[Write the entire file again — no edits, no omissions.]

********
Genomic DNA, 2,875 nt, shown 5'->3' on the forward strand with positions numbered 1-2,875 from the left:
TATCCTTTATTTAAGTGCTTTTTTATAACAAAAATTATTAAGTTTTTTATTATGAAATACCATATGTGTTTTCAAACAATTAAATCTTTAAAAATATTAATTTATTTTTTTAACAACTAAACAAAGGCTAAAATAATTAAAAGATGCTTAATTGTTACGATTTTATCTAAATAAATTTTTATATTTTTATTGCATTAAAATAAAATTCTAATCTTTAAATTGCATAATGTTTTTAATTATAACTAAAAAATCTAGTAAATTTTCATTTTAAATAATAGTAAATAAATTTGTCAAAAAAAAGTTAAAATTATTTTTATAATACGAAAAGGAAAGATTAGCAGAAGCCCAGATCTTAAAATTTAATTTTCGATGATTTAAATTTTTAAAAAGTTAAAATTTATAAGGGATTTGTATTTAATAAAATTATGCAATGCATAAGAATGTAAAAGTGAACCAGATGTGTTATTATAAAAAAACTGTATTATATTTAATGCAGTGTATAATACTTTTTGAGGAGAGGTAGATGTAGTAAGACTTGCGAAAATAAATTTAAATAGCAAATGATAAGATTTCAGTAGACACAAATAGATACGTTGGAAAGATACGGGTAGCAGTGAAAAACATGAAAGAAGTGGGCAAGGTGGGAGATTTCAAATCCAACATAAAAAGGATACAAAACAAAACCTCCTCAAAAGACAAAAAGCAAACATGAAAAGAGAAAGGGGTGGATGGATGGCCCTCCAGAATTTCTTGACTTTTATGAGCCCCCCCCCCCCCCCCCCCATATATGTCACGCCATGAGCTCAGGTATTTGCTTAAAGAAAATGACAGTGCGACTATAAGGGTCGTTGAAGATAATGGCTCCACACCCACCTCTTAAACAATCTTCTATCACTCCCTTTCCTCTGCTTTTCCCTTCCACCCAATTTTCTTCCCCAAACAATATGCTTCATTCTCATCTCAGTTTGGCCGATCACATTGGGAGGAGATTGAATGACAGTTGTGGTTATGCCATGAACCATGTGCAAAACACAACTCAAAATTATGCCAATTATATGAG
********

Genomic DNA, 2,875 nt, shown 5'->3' on the forward strand with positions numbered 1-2,875 from the left:
TATCCTTTATTTAAGTGCTTTTTTATAACAAAAATTATTAAGTTTTTTATTATGAAATACCATATGTGTTTTCAAACAATTAAATCTTTAAAAATATTAATTTATTTTTTTAACAACTAAACAAAGGCTAAAATAATTAAAAGATGCTTAATTGTTACGATTTTATCTAAATAAATTTTTATATTTTTATTGCATTAAAATAAAATTCTAATCTTTAAATTGCATAATGTTTTTAATTATAACTAAAAAATCTAGTAAATTTTCATTTTAAATAATAGTAAATAAATTTGTCAAAAAAAAGTTAAAATTATTTTTATAATACGAAAAGGAAAGATTAGCAGAAGCCCAGATCTTAAAATTTAATTTTCGATGATTTAAATTTTTAAAAAGTTAAAATTTATAAGGGATTTGTATTTAATAAAATTATGCAATGCATAAGAATGTAAAAGTGAACCAGATGTGTTATTATAAAAAAACTGTATTATATTTAATGCAGTGTATAATACTTTTTGAGGAGAGGTAGATGTAGTAAGACTTGCGAAAATAAATTTAAATAGCAAATGATAAGATTTCAGTAGACACAAATAGATACGTTGGAAAGATACGGGTAGCAGTGAAAAACATGAAAGAAGTGGGCAAGGTGGGAGATTTCAAATCCAACATAAAAAGGATACAAAACAAAACCTCCTCAAAAGACAAAAAGCAAACATGAAAAGAGAAAGGGGTGGATGGATGGCCCTCCAGAATTTCTTGACTTTTATGAGCCCCCCCCCCCCCCCCCCCATATATGTCACGCCATGAGCTCAGGTATTTGCTTAAAGAAAATGACAGTGCGACTATAAGGGTCGTTGAAGATAATGGCTCCACACCCACCTCTTAAACAATCTTCTATCACTCCCTTTCCTCTGCTTTTCCCTTCCACCCAATTTTCTTCCCCAAACAATATGCTTCATTCTCATCTCAGTTTGGCCGATCACATTGGGAGGAGATTGAATGACAGTTGTGGTTATGCCATGAACCATGTGCAAAACACAACTCAAAATTATGCCAATTATATGAG